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  • Israel killed 222 Gaza protestors since 2018. Only one soldier has been indicted

    As Othman Hiles began climbing the Gaza fence, an Israeli soldier opened fire and killed the unarmed 14-year-old. The soldier’s sentence? Community service. By Eyal Sagiv Two women and a teenage boy stand close to the fence separating Gaza from Israel, waving Palestinian flags. Four other teenagers approach. One of them, 14-year-old Othman Hiles, is wearing a white shirt and dark pants. He goes up to the fence, touches it, walks along it for a few yards, and touches it again. He puts his foot on the fence and starts to climb. As his second foot reaches the fence, a shot is…

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  • The unbearable heaviness of finding freedom outside Gaza

    ‘I have developed a strange belief that things might go wrong. I am afraid that I will be questioned or stopped. I am seriously unable to believe that I have the right to move.’ By Salsabeel H. Hamdan For a Palestinian, Gaza is a place from which escape is nearly impossible. Israel has, for the past 13 years, denied all but a tiny number of applicants the right to travel outside the congested, blockaded strip of land that is often described as the world’s largest open-air prison. For those fortunate few who manage to attain a permit to depart, the extreme…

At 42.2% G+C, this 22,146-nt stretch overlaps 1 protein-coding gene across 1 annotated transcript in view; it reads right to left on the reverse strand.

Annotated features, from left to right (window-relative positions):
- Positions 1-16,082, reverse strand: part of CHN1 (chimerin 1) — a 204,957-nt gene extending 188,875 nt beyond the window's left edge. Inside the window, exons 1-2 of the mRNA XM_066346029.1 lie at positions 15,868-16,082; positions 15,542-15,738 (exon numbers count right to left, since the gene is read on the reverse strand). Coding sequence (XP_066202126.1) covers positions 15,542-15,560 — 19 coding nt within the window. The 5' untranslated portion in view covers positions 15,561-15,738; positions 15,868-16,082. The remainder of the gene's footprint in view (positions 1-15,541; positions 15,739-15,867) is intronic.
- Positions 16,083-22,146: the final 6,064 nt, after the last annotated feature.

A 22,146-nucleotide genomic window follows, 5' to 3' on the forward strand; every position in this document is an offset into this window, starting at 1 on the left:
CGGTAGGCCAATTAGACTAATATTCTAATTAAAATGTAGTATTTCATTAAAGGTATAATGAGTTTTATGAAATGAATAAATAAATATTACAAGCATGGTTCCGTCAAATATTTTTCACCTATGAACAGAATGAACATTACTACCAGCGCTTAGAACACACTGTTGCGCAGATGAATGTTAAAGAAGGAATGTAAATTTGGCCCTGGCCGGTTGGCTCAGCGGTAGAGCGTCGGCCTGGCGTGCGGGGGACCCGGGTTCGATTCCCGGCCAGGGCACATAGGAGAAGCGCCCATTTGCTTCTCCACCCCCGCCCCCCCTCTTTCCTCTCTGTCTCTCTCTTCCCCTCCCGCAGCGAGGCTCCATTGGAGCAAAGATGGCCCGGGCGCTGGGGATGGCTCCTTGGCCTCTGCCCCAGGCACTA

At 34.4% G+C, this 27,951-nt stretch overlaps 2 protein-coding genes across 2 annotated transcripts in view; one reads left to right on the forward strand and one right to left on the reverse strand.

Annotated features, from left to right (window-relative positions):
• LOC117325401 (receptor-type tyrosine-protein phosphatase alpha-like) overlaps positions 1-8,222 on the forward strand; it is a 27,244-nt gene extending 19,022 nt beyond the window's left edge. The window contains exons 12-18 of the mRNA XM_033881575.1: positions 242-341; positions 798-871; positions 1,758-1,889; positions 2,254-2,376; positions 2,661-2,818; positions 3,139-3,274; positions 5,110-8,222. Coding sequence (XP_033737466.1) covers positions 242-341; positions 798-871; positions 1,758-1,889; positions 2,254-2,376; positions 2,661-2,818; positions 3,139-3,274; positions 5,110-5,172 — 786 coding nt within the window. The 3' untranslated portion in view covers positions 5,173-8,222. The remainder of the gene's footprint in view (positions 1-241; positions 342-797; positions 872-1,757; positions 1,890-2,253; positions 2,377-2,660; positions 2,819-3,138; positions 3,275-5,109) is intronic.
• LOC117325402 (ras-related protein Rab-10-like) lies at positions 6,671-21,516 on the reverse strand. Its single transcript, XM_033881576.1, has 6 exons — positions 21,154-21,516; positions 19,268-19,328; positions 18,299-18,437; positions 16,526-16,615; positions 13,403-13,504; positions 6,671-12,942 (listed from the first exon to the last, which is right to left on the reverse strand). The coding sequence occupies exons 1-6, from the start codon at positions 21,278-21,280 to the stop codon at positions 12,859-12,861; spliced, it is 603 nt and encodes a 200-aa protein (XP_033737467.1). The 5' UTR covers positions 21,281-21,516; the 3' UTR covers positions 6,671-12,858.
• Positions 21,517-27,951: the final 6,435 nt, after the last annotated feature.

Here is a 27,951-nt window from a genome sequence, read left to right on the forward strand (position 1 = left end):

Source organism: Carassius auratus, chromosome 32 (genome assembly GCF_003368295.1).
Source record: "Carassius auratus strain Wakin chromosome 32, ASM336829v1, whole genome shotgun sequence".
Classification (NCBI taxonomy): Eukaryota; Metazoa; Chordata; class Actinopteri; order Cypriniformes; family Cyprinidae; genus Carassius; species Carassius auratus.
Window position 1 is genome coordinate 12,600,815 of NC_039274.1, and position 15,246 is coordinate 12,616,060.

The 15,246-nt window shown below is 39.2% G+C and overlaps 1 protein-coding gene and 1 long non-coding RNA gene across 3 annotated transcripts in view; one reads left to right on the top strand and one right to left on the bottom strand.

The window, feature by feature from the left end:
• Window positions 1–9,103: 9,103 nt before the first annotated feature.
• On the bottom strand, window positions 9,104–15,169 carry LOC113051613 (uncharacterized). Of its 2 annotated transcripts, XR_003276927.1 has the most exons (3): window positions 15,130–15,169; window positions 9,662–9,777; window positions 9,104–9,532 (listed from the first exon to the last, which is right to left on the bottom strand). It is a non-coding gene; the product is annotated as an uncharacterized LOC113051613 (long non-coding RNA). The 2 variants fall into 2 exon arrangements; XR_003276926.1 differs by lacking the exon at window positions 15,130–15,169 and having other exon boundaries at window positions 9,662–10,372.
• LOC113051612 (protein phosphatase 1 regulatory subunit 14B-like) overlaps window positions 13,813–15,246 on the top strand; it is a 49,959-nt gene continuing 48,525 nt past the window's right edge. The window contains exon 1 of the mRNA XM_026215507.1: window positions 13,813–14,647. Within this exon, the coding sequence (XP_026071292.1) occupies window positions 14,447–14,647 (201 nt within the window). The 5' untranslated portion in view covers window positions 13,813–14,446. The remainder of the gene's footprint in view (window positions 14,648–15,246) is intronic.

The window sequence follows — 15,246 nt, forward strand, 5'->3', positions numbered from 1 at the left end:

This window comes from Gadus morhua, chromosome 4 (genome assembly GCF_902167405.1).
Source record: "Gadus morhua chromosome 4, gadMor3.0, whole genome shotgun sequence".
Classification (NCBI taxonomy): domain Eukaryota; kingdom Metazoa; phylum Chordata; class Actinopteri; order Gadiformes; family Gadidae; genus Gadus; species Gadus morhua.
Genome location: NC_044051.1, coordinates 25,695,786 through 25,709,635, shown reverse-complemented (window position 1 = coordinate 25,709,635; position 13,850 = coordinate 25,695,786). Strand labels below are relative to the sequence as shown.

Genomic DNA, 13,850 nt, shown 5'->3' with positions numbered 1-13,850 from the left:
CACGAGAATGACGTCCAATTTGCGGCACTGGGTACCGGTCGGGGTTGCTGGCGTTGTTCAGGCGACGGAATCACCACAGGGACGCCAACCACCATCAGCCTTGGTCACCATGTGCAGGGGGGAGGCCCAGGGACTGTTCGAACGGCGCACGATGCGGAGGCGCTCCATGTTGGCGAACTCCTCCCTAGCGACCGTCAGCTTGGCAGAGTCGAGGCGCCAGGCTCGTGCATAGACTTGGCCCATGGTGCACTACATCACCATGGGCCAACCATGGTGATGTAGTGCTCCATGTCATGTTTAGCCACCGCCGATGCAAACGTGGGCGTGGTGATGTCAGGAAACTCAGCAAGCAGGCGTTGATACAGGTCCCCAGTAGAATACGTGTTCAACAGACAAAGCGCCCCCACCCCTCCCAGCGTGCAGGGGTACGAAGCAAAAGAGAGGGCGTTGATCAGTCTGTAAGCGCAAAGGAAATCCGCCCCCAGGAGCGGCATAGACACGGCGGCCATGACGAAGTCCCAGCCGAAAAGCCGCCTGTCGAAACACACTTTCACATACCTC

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  • Palestinian families fight for relatives' remains held by Israel

    A recent Supreme Court ruling has rubber-stamped Israel's policy of withholding the bodies of Palestinians killed by its security forces. By Miriam Deprez Mohammad Elayyan discovered through a Facebook post that his 22-year-old son, Bahaa, had been shot dead by Israeli forces after allegedly carrying out a stabbing and shooting attack in East Jerusalem in October 2015. It would be another 325 days before he saw the body. [tmwinpost] “From that moment on, the agony and the long journey of struggle and pursuit of getting my son out of an Israeli refrigerator to be buried began,” Elayyan recalled, as he joined scores…

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  • J Street conference confronts America's 'blank check' to Israel

    WASHINGTON — In the shadow of the World Series, the reported killing of ISIS leader Abu Bakr al-Baghdadi, and the one-year anniversary of the Tree of Life Massacre in Pittsburgh, 4,000 people gathered in the U.S. capital for J Street’s eighth annual conference, titled “Rise to the Moment.” In some ways, J Street did just that. The conference was dominated by the message that the U.S. government should no longer provide — as the organization's president, Jeremy Ben-Ami, put it — a “blank check” to Israel. “It is important for the U.S. to take a very close look at whether or not our…

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  • Israel is turning Palestinian students into criminals

    Israeli authorities have arrested at least 64 Palestinian university students since the start of 2019. That number is only growing. By Jaclynn Ashly Earlier this month, Mais Abu Ghosh, a student at Birzeit University in the West Bank, sent a letter to her family from Damon Prison in northern Israel. [tmwinpost] “I love you so much,” Abu Ghosh wrote. “I am fine as long as you and those whom I love are fine [...] You are in my mind and my spirit.” She asked her family to send greetings to her university friends and to her professors, “with no exceptions.” She…